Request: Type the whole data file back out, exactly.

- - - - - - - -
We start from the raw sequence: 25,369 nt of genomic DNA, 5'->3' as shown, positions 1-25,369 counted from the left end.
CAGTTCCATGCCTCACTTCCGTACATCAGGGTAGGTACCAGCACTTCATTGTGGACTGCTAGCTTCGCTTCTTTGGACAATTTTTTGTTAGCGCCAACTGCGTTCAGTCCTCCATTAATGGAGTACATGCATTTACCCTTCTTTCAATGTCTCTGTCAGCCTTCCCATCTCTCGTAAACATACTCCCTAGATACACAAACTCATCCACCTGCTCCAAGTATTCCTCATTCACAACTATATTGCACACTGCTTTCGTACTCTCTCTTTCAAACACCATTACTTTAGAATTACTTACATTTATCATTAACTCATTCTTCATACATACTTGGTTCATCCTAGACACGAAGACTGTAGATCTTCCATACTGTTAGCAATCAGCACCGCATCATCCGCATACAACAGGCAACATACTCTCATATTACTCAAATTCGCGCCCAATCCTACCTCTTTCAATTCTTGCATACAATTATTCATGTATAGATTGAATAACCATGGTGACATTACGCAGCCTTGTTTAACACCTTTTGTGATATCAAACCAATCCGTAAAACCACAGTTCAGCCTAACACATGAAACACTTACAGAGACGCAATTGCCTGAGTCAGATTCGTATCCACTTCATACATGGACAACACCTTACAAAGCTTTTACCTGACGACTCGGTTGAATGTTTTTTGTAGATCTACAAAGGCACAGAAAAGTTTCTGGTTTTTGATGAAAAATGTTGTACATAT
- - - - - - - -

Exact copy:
We start from the raw sequence: 25,369 nt of genomic DNA, 5'->3' as shown, positions 1-25,369 counted from the left end.
CAGTTCCATGCCTCACTTCCGTACATCAGGGTAGGTACCAGCACTTCATTGTGGACTGCTAGCTTCGCTTCTTTGGACAATTTTTTGTTAGCGCCAACTGCGTTCAGTCCTCCATTAATGGAGTACATGCATTTACCCTTCTTTCAATGTCTCTGTCAGCCTTCCCATCTCTCGTAAACATACTCCCTAGATACACAAACTCATCCACCTGCTCCAAGTATTCCTCATTCACAACTATATTGCACACTGCTTTCGTACTCTCTCTTTCAAACACCATTACTTTAGAATTACTTACATTTATCATTAACTCATTCTTCATACATACTTGGTTCATCCTAGACACGAAGACTGTAGATCTTCCATACTGTTAGCAATCAGCACCGCATCATCCGCATACAACAGGCAACATACTCTCATATTACTCAAATTCGCGCCCAATCCTACCTCTTTCAATTCTTGCATACAATTATTCATGTATAGATTGAATAACCATGGTGACATTACGCAGCCTTGTTTAACACCTTTTGTGATATCAAACCAATCCGTAAAACCACAGTTCAGCCTAACACATGAAACACTTACAGAGACGCAATTGCCTGAGTCAGATTCGTATCCACTTCATACATGGACAACACCTTACAAAGCTTTTACCTGACGACTCGGTTGAATGTTTTTTGTAGATCTACAAAGGCACAGAAAAGTTTCTGGTTTTTGATGAAAAATGTTGTACATAT